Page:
Manual scavenging is illegal and yet our public authorities continue to force it
Shishir Tripathi | July 15, 2015
An American president once said that freedom is the open window through which pours the sunlight of the human spirit and human dignity. But in the dark-suffocating manholes of indignity to which thousands of people are subjected to, in course of their duty of cleaning human waste, there is not even a ray a hope.
Last week I was travelling from Delhi to my hometown in eastern Uttar Pradesh. As I waited for my train which was late by an hour, I cursed the Indian railways for its complete disregard for punctuality. It was a humid evening, all those waiting on the platform were sweating profusely and some of them joined me in criticising the railways in failing to run its trains on time.
As the discussion progressed, one of them said in a sharp, mocking tone, "They talk of running bullet trains, when they can't run the existing ones on time.”
"Look at the tracks, they are so filthy,” another passenger said, while pointing out to the heaps of human excreta lying on the tracks. We all looked at it with disgust but were little bothered to think who will clean it.
After I boarded the train I thought of it and was reminded of an incident that took place in Chandigarh on May 30. Three sanitation workers had died due to suffocation while cleaning a sewer line in Sector 47. They entered the sewer line, one after another, through a 25-foot-deep manhole, using a ladder and died while doing their job.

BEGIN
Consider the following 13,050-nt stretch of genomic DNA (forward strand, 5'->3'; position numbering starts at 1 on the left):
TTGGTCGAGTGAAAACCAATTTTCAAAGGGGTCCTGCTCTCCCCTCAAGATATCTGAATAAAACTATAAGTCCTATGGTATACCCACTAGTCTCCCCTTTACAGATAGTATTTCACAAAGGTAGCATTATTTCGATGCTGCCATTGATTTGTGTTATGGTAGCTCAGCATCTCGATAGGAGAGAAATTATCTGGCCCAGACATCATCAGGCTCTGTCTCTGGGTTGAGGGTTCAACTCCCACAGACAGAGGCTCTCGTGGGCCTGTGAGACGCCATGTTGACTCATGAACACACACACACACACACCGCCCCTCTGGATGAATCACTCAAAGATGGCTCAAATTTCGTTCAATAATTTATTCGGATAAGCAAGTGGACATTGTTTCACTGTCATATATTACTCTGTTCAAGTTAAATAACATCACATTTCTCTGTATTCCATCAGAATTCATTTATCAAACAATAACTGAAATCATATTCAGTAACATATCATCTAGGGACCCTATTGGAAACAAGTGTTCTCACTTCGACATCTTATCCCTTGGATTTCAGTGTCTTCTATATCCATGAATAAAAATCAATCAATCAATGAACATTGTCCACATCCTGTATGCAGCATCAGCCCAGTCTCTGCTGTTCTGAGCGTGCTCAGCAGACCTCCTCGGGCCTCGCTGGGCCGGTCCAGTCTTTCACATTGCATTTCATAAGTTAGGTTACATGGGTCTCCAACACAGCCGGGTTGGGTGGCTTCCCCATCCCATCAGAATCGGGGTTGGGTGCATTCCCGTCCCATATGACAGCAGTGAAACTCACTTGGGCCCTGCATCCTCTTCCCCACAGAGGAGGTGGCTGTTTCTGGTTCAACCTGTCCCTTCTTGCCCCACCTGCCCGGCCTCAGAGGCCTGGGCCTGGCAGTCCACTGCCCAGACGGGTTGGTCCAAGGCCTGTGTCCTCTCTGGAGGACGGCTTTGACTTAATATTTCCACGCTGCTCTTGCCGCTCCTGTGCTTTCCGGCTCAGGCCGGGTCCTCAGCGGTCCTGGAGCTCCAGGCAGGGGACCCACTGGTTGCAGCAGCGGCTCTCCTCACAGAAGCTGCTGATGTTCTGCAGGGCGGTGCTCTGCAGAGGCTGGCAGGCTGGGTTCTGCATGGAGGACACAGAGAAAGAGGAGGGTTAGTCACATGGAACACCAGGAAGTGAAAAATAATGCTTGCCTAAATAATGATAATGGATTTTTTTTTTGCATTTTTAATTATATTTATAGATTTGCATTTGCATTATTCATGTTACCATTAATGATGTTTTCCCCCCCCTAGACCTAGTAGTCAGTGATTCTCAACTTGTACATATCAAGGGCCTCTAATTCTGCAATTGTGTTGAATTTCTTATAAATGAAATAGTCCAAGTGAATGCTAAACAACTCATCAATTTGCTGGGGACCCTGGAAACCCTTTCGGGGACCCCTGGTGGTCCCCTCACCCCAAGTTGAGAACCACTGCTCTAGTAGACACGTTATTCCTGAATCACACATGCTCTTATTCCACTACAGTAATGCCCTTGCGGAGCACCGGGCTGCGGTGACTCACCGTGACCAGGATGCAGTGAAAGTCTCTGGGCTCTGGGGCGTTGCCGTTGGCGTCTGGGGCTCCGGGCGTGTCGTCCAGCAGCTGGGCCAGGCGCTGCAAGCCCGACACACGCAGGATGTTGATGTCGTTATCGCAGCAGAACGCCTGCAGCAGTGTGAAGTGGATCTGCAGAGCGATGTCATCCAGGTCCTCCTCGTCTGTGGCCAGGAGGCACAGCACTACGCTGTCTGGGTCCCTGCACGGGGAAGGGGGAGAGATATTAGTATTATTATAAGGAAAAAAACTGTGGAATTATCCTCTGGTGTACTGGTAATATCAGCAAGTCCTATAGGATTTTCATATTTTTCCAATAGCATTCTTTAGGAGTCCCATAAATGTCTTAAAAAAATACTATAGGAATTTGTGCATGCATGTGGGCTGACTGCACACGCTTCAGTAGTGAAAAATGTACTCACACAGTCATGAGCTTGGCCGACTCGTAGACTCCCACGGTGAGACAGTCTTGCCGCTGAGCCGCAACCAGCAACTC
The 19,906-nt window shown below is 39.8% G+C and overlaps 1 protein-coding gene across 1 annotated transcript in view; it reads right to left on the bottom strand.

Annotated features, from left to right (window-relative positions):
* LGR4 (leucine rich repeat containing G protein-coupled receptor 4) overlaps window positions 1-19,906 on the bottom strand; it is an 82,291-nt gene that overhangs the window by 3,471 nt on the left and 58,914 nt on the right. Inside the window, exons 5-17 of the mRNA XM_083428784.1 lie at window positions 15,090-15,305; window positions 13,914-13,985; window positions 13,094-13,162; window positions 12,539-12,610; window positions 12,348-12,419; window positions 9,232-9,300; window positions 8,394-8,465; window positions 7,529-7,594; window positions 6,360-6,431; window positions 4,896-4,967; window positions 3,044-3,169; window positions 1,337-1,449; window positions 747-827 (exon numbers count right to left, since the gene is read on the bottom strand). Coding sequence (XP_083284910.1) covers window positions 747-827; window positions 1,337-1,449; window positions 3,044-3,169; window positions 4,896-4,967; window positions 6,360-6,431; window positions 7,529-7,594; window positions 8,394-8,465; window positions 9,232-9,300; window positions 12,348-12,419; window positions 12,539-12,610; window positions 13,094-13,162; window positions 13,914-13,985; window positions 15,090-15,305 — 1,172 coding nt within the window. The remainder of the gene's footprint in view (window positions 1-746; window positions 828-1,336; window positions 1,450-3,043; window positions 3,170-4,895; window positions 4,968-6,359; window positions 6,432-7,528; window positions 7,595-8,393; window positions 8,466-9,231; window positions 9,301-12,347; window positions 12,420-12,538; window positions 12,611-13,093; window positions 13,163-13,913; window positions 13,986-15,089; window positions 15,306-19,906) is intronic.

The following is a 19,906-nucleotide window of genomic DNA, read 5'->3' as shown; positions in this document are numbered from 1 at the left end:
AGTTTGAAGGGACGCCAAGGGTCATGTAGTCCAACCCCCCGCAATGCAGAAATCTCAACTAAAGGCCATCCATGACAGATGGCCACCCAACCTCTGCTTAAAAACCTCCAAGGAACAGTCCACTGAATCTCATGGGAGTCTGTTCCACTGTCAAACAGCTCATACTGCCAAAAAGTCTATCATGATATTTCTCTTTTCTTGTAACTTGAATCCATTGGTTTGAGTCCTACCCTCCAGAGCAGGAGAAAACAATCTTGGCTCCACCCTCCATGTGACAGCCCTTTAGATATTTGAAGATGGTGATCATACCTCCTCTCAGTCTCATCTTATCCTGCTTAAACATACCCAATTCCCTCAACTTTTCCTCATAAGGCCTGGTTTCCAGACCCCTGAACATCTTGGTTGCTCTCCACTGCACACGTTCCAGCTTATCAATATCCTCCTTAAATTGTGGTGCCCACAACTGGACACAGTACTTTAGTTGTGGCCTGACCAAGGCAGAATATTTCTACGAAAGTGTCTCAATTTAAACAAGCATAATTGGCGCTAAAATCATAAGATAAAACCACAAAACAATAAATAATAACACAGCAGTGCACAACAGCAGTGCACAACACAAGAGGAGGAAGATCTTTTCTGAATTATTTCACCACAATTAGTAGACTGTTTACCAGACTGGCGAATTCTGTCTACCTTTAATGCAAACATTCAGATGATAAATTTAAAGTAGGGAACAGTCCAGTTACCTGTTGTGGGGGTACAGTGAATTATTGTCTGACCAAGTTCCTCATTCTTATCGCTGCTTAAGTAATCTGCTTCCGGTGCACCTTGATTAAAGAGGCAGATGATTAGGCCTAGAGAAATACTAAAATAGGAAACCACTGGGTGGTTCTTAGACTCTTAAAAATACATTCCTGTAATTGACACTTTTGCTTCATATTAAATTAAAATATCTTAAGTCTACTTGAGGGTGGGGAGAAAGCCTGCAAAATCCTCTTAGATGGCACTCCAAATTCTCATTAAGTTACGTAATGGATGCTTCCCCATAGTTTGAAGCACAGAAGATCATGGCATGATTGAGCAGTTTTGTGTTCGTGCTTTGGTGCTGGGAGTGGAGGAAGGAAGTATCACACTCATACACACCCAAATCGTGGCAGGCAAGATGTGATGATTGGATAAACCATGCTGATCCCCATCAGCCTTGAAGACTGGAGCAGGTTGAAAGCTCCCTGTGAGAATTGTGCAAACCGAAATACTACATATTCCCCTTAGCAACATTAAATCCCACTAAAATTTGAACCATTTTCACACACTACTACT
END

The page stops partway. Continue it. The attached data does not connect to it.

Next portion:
They were employed by a private contractor and soon after their death, the blame game started. While it was debated as to who employed them, the bigger and more important question remained unaddressed: Why a human being is made to suffer such an indignity of dying in a manhole?
It is an established medical fact that toxic fumes the 'safai karamcharis' are made to breath ensure they don’t live beyond their late forties.
The law prohibiting manual scavenging called The Employment of Manual Scavengers and Construction of Dry Latrines (Prohibition) Act came into force in 1993. In spite of several orders passed by various courts in country restraining the public authorities from engaging people in this act, there have been numerous instances in the last few years, where people have died performing this act of utmost indignity.
It is shameful that after almost seven decades of independence, manual scavenging continues with many central and state government departments employing manual scavengers in violation of the 1993 Act.
And perhaps the railways is one of the worst offenders as the open discharge system of toilets in train carriages results in excreta having to be manually lifted off the tracks.
While rejecting this act on legal ground will call for nuanced arguments, resorting to minimum humanity to reject it will require very little thinking.
Joseph A Cannataci is the UN’s first and current special rapporteur for the right to privacy appointed by the Human Rights Council (HRC) in July 2015. His appointment came with growing global concerns about threats to privacy in the digital age where governments and big corporations collect mass da
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